On Speech-to-Text Alignment, Phonetic Labeling, and Recursive Signal Processing
Speech data-bases are an important issue in the study of speech communication. In particular, time-aligned and phonetically labeled speech data-bases are useful during the design of applications such as speech recognizers. The time-alignment and labeling of the speech data is traditionally done manually. This manual procedure is time consuming, tedious, and subjective. Therefore, an automated labeling procedure would be advantageous. In the present thesis, various aspects of the design of a system for automatic labeling of speech data are thoroughly investigated.
An automated method for phonetic labeling of speech data is presented, a method that requires the orthographic transcription (text) of the speech sequence. The method is aided by a phonetic lexicon. The procedure handles long speech sequences as it takes advantage of first performing a coarse alignment between the speech signal and the corresponding text. The coarse alignment supplies the phonetic labeling system with short sequences of speech with its corresponding phonetic transcription as given by the phonetic lexicon. The alignment between the speech signal and the phones is found by means of a Viterbi search algorithm. The search algorithm is supported by a distance function based on a speech model that contains sets of phonetic and di-phonetic classes with associated mean vectors and covariance matrices. Furthermore, an extensive evaluation study of the automated labeling procedure is done, applying various signal processing methods, distance functions, and various speech models. Additionally, the behavior of the automated labeling procedure is illustrated to indicate future development of the procedure.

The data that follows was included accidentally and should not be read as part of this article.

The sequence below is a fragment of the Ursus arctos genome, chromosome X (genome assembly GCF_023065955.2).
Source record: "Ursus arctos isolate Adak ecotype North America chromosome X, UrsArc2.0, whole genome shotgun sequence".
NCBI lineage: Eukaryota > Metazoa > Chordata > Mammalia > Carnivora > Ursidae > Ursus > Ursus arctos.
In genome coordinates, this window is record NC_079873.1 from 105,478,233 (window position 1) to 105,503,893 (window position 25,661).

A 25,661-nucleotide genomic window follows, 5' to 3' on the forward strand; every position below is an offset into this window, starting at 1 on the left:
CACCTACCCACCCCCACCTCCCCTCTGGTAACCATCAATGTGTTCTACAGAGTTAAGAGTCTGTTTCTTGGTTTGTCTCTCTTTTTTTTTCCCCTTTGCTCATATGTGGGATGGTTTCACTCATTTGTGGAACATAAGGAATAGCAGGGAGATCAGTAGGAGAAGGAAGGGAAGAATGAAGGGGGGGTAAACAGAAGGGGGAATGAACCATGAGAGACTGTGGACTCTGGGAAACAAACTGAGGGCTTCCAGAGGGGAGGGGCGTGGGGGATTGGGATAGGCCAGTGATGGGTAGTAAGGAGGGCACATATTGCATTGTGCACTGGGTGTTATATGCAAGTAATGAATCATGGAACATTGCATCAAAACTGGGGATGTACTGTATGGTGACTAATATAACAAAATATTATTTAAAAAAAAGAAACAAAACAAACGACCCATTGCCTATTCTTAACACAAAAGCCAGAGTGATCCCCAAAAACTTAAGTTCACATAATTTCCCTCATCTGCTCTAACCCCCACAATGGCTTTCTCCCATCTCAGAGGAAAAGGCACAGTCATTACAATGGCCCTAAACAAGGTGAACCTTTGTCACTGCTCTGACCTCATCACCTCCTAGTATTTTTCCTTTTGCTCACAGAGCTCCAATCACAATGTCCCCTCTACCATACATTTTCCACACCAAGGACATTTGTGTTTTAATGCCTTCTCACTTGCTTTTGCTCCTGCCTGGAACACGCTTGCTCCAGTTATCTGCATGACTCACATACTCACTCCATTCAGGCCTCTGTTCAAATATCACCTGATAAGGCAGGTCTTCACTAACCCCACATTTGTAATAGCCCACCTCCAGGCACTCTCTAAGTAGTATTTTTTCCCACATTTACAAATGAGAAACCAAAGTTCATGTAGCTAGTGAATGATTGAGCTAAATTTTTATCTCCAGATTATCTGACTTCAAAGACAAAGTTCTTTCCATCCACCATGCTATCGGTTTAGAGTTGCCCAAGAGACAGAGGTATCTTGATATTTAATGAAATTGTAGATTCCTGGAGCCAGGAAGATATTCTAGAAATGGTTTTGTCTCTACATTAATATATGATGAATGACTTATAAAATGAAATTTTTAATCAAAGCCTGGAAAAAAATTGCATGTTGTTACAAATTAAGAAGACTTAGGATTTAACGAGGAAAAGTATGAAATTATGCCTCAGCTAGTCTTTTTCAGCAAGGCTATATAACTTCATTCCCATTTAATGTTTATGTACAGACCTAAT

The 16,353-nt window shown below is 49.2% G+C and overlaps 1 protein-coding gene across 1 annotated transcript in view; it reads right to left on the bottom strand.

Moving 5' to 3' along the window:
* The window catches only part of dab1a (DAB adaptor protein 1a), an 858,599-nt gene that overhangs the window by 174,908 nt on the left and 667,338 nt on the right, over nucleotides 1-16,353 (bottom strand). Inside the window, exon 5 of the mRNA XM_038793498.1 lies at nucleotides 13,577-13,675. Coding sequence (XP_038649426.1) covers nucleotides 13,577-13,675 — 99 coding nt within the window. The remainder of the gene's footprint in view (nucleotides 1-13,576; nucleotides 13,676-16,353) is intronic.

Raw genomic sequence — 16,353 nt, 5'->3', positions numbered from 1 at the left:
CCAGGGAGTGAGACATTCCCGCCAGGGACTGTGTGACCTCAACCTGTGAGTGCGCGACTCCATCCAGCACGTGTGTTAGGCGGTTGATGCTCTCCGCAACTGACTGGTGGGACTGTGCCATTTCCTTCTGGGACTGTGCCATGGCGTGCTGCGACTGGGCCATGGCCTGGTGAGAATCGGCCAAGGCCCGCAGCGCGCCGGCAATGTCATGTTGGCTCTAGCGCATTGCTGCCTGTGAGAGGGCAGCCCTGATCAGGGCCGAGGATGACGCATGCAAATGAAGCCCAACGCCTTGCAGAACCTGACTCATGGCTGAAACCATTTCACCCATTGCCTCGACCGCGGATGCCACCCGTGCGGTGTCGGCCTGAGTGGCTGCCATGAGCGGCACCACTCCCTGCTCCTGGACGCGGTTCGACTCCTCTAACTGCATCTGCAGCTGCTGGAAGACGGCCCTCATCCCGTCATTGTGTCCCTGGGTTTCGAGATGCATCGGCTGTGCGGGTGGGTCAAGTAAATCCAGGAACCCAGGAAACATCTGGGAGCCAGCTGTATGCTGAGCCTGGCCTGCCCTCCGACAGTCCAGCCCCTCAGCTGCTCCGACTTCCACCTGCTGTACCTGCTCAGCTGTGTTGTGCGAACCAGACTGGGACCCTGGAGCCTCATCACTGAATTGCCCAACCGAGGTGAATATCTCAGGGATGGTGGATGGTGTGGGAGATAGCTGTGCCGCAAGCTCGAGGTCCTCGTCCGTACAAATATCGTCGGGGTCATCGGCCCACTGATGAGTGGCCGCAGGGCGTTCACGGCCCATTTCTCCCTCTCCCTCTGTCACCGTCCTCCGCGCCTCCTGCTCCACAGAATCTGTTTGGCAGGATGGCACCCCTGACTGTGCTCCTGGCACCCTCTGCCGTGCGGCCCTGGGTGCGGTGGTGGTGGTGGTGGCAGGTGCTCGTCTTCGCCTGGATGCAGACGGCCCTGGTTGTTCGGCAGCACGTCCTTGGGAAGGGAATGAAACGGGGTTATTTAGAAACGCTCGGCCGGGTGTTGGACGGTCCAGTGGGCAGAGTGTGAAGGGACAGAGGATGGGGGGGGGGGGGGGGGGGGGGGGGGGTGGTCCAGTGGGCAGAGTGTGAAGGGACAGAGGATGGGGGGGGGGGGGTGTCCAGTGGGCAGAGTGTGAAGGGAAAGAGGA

A second order recursive algorithm for adaptive signal processing is proposed. The basic algorithm is derived and analyzed for the ARX case, and then extended to instrumental variables and prediction error like algorithms. Furthermore, a similar algorithm is derived for signal subspace tracking. It is shown that the algorithm encompasses both the RLS and the LMS algorithms as special cases. The computational complexity is the same as for the RLS algorithm, but some extra memory storage is required. The associated ordinary differential equation for the ARX case algorithm is proven to be globally exponentially stable. Furthermore, it is demonstrated that the proposed algorithm has a higher ability to track time-varying systems than has the RLS-algorithm. The proposed algorithm especially handles those situations well where there is a simultaneous system change and decrease of signal power.